An energy renaissance spurred by natural gas shale fields as well as increasing production of crude oil has been a hot topic with US investment managers and economists recently. The positive contribution to recent gross domestic product is clear-cut. Predicting the future is much more difficult and that future is what I’m discussing today.
Let me step back and tell you a little bit about myself. I was born in the 1970s in North Texas. It’s a place where the horizon is the dominant feature of the landscape and in my opinion a very beautiful feature. Wide open spaces? Indeed!
Well this part of the world was the oil patch back then as is also the case today. Oil was liquid gold and Texas was in a boom. The economy was very much tied to energy back then. When things were very, very good, you could tell, even as a very young child. But I didn’t end up spending all of my childhood in Texas. The oil wells and their riches dwindled in the 1980s. What followed? There was a real estate bust and an economy and people’s lives which needed to be reinvented. With that, my family migrated to the Midwest for better employment options.
Newfound Technology & Sources Change Energy Landscape
So here we are today with another energy boom – this time perhaps more widespread. I recently read that the happiest state in the country is North Dakota (source: Gallup). You heard me right, North Dakota. How did North Dakota knock off the previous 4-time repeat champion Hawaii? An economic boom fueled by energy upswing had to be a big part. Forbes noted this January that North Dakota is the fastest growing state economy. But where to from here?
The forecast for future production and corollary economic impacts is difficult to predict. Bloomberg noted last month that the cost of production is continuing to rise. “Independent producers will spend $1.50 drilling this year for every dollar they get back.” That is rotten math! North Dakota – feeling good today – will have to create 2,500 new wells in order to sustain their current production of 1 million barrels a day. If you were in Iraq, 60 wells might sustain the same type of production. Reduction in yield of current wells, unknown environmental impacts, and regulatory swings are all variable factors.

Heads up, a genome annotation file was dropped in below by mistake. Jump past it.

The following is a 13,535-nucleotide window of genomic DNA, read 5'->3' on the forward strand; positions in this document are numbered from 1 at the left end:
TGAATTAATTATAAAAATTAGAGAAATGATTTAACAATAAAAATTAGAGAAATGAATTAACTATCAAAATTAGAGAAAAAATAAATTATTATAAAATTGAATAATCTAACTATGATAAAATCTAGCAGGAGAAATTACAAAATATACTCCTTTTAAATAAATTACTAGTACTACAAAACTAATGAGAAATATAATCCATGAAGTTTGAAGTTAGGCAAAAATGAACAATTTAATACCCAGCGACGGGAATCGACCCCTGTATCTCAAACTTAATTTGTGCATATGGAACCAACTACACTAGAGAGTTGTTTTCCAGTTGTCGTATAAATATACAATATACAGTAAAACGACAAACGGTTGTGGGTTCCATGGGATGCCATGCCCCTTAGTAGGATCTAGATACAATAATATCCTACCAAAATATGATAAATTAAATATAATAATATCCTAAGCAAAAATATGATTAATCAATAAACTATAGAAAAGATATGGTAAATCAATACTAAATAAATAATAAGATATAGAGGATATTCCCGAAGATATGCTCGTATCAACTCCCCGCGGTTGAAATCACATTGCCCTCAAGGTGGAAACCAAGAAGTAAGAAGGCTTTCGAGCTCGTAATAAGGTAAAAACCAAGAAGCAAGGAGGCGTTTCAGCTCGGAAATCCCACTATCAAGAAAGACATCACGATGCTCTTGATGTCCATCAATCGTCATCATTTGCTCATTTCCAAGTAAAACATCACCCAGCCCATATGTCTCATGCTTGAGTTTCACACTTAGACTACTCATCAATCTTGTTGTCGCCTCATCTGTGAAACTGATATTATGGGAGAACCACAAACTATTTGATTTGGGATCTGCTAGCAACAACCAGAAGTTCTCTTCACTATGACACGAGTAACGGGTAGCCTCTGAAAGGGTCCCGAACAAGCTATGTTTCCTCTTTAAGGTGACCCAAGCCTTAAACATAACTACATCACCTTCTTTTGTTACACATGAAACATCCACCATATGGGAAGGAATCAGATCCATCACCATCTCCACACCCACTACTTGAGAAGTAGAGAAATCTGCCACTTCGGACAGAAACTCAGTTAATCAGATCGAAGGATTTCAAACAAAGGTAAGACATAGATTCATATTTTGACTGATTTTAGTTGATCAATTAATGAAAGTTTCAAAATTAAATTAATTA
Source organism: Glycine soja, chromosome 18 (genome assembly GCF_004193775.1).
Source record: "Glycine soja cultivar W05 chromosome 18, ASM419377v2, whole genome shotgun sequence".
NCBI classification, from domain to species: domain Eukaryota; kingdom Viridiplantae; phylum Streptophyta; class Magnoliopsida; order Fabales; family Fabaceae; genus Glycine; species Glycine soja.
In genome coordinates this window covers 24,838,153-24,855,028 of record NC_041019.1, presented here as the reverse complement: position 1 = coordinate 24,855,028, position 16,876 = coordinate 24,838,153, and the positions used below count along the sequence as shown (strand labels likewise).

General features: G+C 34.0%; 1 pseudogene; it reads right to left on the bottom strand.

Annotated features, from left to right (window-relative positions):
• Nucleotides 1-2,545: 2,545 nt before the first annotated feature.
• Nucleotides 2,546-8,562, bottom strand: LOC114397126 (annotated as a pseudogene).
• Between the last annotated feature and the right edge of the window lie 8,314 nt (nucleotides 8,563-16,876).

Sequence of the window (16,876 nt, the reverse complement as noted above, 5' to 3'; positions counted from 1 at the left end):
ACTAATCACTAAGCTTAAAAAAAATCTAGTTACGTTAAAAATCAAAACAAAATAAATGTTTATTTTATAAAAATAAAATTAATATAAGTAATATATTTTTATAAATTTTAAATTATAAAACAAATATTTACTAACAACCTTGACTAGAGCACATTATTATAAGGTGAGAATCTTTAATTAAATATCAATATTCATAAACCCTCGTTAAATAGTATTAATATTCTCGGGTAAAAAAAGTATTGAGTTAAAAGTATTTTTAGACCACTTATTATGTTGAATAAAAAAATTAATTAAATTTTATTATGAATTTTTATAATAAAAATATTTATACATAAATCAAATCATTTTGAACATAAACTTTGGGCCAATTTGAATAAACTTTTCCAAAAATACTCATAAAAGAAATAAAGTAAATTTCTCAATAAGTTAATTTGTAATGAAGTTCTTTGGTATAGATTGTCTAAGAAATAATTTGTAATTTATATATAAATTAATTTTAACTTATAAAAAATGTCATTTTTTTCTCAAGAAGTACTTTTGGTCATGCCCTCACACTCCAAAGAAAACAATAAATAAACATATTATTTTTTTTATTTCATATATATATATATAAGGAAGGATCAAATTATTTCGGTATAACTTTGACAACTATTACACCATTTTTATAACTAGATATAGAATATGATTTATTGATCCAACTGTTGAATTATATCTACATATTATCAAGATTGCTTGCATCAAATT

Don’t Count Your Chickens Before They Hatch
Since the 1950s, a major concern of economists and environmentalists has been peak oil, the concept that at some point the global supply of oil will diminish. That makes alternative energy sources even more attractive. But even as traditional energy production has increased, demand for energy use is muted since the great recession. In May 2013, BusinessWeek reported on factors contributing to this “peak demand”. These included:
- Fuel efficiency initiatives throughout the world, especially in the US
- Growing viability of alternative energy sources
- Potential for increased prices dampening demand due to high production costs
It’s human nature to look at current trends and assume they’ll continue for a long time. In many minds, the Texas oil boom of my childhood looked like it would go on forever. It was unthinkable that people would need to trade in their prized possessions and lone-star optimism for a grueling decade where the Texas economy didn’t have a pulse. Discussing the current economic bump from changes in the energy landscape is part of our job here at The Center. Looking ahead, I’d refer to one of my favorite quotes from Danish physicist Niels Bohr, “Prediction is very difficult, especially about the future.”
Melissa Joy, CFP®is Partner and Director of Investments at Center for Financial Planning, Inc. In 2011 and 2012, Melissa was honored by Financial Advisor magazine in the inaugural Research All Star List. In addition to her frequent contributions to Money Centered blogs, she writes frequent investment updates at The Center and is regularly quoted in national media publications including The Chicago Tribune, Investment News, and Morningstar Advisor.
Financial Advisor magazine's inaugural Research All Star List is based on job function of the person evaluated, fund selections and evaluation process used, study of rejected fund examples, and evaluation of challenges faced in the job and actions taken to overcome those challenges. Evaluations are independently conducted by Financial Advisor Magazine.
The information has been obtained from sources considered to be reliable, but we do not guarantee that the foregoing material is accurate or complete. Any information is not a complete summary or statement of all available data necessary for making an investment decision and does not constitute a recommendation. Any opinions are those of Center for Financial Planning, Inc. and not necessarily those of RJFS or Raymond James. Investing in the energy sector involves special risks, including the potential adverse effects of state and federal regulation and may not be suitable for all investors. Investing involves risk and you may incur a profit or loss regardless of strategy selected. C14-006292